Senior Developer Advocate (Presenter)
This is the Protobuf file we looked at in the previous module. Let’s dive in to discuss its format.
Protobuf defines all fields of a message in type - name format. In this example, the types are scalar values of string and double. Other scalar types supported by protobuf include float, int32 (int in Java), int64 (long in Java), bool, and bytes.
Each field in the message definition contains a unique number and Protobuf uses them to identify your fields in the message binary format. Once you’ve defined your schema you should not change the number or the order of the fields once it’s in use.
Protobuf supports a number of more complex field types. Let’s take a look at some of them now.
Protobuf supports collection types like a list or a map. Here you see both being used to add fields to the Purchase message.
For a list you use the
repeated keyword. In Java, this will translate to a List.
For a map you use the keyword
map. Note that the key can only be a string or integer type (int32, int64, for example) but the value can be any type, just not another map type.
Protobuf also supports an enumeration type. Note that the first element must always map to 0 value so that the default value of 0 can be used.
You can use definitions from other
.proto files by adding an
import statement at the top of your file.
Consider this schema that tracks the online events generated by a customer. The
page_view event types are already defined in separate
.proto files so you can import them and then list the fields in your
Protocol buffers also support having a field that could be one of an arbitrary number of values. Let’s take a look at the
CustomerEvent schema again. If we know that only one of the
purchase fields will be populated, we can define a single
customer_action field that could be
oneof these possible events.
To help determine which object fills the field, Protobuf generates an enum named
<field name>Case. With this example, the enum would be
CustomerActionCase and the value of it would be either
PAGE_VIEW depending on what value actually fills the field.
If a field is not present when it’s serialized, Protobuf assigns a default value based on the type of the field. The default for a string field is an empty string, a number field is 0, and a boolean is false.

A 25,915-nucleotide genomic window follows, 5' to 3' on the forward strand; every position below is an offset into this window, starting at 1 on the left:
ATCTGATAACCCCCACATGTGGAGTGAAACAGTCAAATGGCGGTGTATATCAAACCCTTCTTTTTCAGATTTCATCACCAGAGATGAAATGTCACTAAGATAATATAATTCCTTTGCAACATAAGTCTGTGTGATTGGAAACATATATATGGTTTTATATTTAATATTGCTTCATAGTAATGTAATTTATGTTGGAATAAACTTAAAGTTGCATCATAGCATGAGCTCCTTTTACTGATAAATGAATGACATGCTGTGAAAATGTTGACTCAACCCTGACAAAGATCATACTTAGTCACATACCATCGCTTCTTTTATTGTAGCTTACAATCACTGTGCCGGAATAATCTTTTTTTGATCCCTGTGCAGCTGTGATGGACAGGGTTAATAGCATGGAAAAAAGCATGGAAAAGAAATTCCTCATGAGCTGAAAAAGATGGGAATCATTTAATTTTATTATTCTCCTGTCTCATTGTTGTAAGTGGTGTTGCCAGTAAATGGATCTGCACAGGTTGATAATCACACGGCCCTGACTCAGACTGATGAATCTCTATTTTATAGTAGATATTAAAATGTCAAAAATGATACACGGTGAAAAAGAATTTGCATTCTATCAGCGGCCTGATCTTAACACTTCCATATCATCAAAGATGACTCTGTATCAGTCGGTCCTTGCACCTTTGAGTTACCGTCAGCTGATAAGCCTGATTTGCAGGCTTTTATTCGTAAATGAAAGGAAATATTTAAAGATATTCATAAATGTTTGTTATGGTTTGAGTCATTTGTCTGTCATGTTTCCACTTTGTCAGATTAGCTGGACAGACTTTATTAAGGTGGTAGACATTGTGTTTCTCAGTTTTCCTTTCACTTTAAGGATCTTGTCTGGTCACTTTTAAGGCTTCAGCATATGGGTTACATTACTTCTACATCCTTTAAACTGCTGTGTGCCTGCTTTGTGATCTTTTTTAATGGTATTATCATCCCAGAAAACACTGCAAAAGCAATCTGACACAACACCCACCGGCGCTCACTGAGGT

It’s also worth noting that if a field is set to the default value, for example the
total_cost of the sale is zero, it’s not serialized and sent across the wire.
Now let’s move on to Avro schemas.
Here’s the Avro definition of the Purchase schema we’ve seen so far. Avro schemas use JSON to define the schema.
recordwhen defining a schema.
namespacefield is a way to prevent name collisions with other generated Avro objects. When using Avro with Java, the namespace becomes the package name.
Avro supports array types. Notice here that you nest another JSON object when declaring the array. The
coupon_codes field could also be a complex type instead of the
string shown here.
In Avro, maps are also defined using a nested type. The keys of a map in Avro are assumed to be strings. But you can also have complex types for the values of a map.
Avro supports enumeration types as well.
Avro permits having another record as a field type. You can either have the full JSON definition in the schema or use the fully qualified name of the record as shown here. It is recommended that if you have a schema that references other record types you use the name of the record so that when you make changes, other Avro files that reference it won’t have to be updated.
Similar to protobuf, Avro also supports having a field that could contain one of multiple values. This is represented in an Avro schema by using array notation for the type and it will contain the different types that could be in the field. Note that unlike Protobuf, Avro does not provide any support for determining what type is present. The generated code will have a type of
Object for the
action field and you would have to determine the type by using the
instanceof operator in Java.
Avro has default values like Protobuf but in Avro you need to explicitly provide them in the schema.
To work with the generated object from either Avro or Protobuf you need to follow the builder pattern. You first need to create a builder instance, then set the desired fields, and call the build to get the concrete object type.
Avro provides setter methods on the generated objects that allow you to directly change their state. With Protobuf, the objects returned by the builder are immutable. To update the value of a field with Protobuf, you need to pass the object into a builder, update the field(s) you want to change, and then call the build again, resulting in a brand-new object.
Avro builders also have an overloaded constructor that accepts an object of the same type that the builder returns.
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